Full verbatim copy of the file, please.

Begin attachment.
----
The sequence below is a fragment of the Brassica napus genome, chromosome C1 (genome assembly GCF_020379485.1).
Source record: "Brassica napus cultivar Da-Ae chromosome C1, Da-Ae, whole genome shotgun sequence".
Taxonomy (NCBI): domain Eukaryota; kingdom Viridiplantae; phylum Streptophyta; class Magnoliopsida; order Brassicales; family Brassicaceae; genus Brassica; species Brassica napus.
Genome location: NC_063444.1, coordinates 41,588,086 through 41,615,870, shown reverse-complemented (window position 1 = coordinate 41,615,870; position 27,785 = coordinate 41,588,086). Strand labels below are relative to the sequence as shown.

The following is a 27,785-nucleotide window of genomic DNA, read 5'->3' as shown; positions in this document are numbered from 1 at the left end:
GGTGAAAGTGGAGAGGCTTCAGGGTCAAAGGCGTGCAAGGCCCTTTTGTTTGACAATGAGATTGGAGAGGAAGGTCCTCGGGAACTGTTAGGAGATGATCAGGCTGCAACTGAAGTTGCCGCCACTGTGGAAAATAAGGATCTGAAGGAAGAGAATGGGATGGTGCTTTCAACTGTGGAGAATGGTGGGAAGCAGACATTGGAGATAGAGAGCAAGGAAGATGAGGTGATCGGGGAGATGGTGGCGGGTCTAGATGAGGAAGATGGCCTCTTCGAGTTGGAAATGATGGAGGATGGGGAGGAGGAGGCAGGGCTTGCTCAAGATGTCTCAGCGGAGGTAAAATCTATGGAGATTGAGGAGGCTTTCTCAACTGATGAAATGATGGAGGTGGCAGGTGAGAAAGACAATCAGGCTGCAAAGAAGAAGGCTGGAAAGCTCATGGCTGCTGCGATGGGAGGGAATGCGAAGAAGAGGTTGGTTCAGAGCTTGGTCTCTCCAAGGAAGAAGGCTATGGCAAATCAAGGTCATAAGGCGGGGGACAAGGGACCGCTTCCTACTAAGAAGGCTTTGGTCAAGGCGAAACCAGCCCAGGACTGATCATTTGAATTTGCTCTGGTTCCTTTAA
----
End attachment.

The sequence below is a fragment of the Brassica napus genome, chromosome C1 (genome assembly GCF_020379485.1).
Source record: "Brassica napus cultivar Da-Ae chromosome C1, Da-Ae, whole genome shotgun sequence".
Taxonomy (NCBI): domain Eukaryota; kingdom Viridiplantae; phylum Streptophyta; class Magnoliopsida; order Brassicales; family Brassicaceae; genus Brassica; species Brassica napus.
Genome location: NC_063444.1, coordinates 41,588,086 through 41,615,870, shown reverse-complemented (window position 1 = coordinate 41,615,870; position 27,785 = coordinate 41,588,086). Strand labels below are relative to the sequence as shown.

The following is a 27,785-nucleotide window of genomic DNA, read 5'->3' as shown; positions in this document are numbered from 1 at the left end:
GGTGAAAGTGGAGAGGCTTCAGGGTCAAAGGCGTGCAAGGCCCTTTTGTTTGACAATGAGATTGGAGAGGAAGGTCCTCGGGAACTGTTAGGAGATGATCAGGCTGCAACTGAAGTTGCCGCCACTGTGGAAAATAAGGATCTGAAGGAAGAGAATGGGATGGTGCTTTCAACTGTGGAGAATGGTGGGAAGCAGACATTGGAGATAGAGAGCAAGGAAGATGAGGTGATCGGGGAGATGGTGGCGGGTCTAGATGAGGAAGATGGCCTCTTCGAGTTGGAAATGATGGAGGATGGGGAGGAGGAGGCAGGGCTTGCTCAAGATGTCTCAGCGGAGGTAAAATCTATGGAGATTGAGGAGGCTTTCTCAACTGATGAAATGATGGAGGTGGCAGGTGAGAAAGACAATCAGGCTGCAAAGAAGAAGGCTGGAAAGCTCATGGCTGCTGCGATGGGAGGGAATGCGAAGAAGAGGTTGGTTCAGAGCTTGGTCTCTCCAAGGAAGAAGGCTATGGCAAATCAAGGTCATAAGGCGGGGGACAAGGGACCGCTTCCTACTAAGAAGGCTTTGGTCAAGGCGAAACCAGCCCAGGACTGATCATTTGAATTTGCTCTGGTTCCTTTAA